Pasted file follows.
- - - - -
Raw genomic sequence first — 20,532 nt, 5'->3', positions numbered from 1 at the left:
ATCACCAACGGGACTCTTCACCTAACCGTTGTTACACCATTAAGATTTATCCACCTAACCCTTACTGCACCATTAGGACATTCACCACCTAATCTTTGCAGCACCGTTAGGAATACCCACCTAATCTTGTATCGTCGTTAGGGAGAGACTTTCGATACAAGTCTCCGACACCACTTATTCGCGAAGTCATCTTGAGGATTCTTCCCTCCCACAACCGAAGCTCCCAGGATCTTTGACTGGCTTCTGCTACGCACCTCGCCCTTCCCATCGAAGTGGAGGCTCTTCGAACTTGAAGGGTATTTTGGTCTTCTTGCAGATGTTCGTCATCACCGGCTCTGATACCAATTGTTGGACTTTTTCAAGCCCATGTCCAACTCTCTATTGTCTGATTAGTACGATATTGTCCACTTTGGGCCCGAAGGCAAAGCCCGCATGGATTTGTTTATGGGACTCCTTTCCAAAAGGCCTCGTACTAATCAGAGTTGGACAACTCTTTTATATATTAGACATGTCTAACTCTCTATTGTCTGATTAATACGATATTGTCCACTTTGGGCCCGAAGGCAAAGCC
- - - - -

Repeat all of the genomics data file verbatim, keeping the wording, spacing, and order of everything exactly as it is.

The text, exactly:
Raw genomic sequence first — 20,532 nt, 5'->3', positions numbered from 1 at the left:
ATCACCAACGGGACTCTTCACCTAACCGTTGTTACACCATTAAGATTTATCCACCTAACCCTTACTGCACCATTAGGACATTCACCACCTAATCTTTGCAGCACCGTTAGGAATACCCACCTAATCTTGTATCGTCGTTAGGGAGAGACTTTCGATACAAGTCTCCGACACCACTTATTCGCGAAGTCATCTTGAGGATTCTTCCCTCCCACAACCGAAGCTCCCAGGATCTTTGACTGGCTTCTGCTACGCACCTCGCCCTTCCCATCGAAGTGGAGGCTCTTCGAACTTGAAGGGTATTTTGGTCTTCTTGCAGATGTTCGTCATCACCGGCTCTGATACCAATTGTTGGACTTTTTCAAGCCCATGTCCAACTCTCTATTGTCTGATTAGTACGATATTGTCCACTTTGGGCCCGAAGGCAAAGCCCGCATGGATTTGTTTATGGGACTCCTTTCCAAAAGGCCTCGTACTAATCAGAGTTGGACAACTCTTTTATATATTAGACATGTCTAACTCTCTATTGTCTGATTAATACGATATTGTCCACTTTGGGCCCGAAGGCAAAGCC